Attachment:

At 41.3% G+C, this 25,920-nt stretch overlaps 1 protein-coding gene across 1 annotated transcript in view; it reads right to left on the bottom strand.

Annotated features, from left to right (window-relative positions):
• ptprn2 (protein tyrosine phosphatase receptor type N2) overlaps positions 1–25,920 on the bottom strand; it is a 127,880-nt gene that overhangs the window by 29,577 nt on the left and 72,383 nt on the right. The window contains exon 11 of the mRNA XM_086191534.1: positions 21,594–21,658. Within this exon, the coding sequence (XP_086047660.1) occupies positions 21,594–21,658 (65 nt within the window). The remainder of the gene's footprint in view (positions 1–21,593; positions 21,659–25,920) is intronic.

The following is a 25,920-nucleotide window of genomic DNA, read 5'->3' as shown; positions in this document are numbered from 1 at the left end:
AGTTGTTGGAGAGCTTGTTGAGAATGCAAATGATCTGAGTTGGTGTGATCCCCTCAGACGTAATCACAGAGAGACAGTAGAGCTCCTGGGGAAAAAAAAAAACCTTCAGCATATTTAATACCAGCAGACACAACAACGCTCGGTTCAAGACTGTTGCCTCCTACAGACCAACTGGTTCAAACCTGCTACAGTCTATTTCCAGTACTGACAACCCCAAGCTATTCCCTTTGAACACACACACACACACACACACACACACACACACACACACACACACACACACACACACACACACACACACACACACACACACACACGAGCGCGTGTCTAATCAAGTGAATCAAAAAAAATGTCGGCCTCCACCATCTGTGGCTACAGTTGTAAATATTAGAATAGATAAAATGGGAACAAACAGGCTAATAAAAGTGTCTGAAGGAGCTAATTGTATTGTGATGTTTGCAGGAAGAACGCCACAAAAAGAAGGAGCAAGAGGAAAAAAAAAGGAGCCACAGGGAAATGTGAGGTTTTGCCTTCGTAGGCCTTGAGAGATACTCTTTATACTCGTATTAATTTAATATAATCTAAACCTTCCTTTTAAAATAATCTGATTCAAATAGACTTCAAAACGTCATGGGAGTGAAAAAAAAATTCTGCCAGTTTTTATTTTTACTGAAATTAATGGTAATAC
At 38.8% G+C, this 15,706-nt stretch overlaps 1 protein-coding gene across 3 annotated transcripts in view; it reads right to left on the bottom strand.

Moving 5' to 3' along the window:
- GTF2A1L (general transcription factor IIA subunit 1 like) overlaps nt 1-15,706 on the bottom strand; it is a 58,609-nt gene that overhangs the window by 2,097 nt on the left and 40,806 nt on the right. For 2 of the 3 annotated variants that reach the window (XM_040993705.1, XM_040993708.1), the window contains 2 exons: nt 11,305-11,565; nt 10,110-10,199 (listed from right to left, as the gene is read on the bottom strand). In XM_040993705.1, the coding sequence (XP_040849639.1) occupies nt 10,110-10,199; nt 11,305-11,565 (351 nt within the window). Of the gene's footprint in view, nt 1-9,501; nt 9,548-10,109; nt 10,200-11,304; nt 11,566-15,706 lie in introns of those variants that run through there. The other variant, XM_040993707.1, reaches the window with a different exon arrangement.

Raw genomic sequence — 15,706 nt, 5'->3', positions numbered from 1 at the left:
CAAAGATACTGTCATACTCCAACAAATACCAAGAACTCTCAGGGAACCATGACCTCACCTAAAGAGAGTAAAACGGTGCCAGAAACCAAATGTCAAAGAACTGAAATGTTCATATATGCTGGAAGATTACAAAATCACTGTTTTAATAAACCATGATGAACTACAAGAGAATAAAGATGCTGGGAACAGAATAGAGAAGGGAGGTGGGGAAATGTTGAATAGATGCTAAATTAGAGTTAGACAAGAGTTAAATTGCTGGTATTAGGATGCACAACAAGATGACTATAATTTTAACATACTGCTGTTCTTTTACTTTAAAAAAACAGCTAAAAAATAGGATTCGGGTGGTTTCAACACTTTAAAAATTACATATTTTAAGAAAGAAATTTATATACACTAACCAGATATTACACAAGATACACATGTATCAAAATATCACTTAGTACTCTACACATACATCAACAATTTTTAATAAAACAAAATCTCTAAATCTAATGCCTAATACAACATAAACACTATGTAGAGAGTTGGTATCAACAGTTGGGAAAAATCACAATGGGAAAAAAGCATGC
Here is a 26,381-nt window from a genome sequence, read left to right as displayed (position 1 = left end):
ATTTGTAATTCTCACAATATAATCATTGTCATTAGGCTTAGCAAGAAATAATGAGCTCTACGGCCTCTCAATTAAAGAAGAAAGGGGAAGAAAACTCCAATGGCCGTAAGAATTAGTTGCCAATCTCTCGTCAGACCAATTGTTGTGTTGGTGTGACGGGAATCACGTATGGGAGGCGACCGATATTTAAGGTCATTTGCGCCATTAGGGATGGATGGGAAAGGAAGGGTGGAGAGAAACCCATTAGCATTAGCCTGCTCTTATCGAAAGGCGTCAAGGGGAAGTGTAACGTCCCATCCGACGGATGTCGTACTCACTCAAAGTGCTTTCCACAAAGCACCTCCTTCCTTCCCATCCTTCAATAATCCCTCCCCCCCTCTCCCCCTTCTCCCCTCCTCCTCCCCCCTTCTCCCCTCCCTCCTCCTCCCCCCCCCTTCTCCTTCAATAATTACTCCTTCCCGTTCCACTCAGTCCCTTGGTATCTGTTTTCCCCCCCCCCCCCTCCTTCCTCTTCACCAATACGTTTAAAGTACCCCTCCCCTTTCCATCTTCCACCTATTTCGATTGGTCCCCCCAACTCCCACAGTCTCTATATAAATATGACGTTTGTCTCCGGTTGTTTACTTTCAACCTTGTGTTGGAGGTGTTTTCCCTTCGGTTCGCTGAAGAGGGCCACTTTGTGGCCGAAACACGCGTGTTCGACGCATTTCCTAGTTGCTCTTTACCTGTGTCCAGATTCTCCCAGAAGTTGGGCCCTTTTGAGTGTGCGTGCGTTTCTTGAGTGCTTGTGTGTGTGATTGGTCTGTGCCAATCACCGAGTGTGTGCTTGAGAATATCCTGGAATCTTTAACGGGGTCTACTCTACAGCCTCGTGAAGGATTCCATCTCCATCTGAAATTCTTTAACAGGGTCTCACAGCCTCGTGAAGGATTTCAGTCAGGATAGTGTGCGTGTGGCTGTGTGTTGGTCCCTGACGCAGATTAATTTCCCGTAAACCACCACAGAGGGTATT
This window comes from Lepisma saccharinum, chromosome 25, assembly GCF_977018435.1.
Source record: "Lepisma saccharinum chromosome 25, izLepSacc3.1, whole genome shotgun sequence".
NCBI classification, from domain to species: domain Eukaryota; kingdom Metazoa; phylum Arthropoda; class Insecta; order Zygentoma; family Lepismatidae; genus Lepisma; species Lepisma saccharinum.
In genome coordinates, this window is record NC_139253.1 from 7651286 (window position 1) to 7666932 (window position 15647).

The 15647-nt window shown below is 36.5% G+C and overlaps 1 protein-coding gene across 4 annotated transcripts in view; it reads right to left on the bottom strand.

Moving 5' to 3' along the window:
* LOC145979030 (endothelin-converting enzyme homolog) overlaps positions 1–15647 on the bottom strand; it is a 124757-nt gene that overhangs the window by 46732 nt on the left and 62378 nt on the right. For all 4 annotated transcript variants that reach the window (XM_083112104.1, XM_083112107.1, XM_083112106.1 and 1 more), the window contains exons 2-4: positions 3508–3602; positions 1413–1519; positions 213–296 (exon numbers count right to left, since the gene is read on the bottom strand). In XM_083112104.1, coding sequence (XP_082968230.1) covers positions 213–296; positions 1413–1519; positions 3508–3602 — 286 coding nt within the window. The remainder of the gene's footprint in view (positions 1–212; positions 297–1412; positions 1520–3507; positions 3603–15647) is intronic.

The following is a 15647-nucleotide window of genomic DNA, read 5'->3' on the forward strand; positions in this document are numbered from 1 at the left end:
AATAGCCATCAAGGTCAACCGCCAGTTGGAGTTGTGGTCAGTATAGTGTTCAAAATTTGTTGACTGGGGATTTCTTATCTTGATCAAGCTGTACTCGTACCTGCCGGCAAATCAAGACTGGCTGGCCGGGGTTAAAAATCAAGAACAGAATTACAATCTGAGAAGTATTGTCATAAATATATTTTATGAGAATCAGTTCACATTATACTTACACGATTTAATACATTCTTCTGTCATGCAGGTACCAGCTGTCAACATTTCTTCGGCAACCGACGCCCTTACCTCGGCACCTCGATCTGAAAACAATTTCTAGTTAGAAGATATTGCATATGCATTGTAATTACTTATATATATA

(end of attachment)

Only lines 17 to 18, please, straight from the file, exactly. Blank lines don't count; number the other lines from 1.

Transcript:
The 15647-nt window shown below is 36.5% G+C and overlaps 1 protein-coding gene across 4 annotated transcripts in view; it reads right to left on the bottom strand.

Moving 5' to 3' along the window: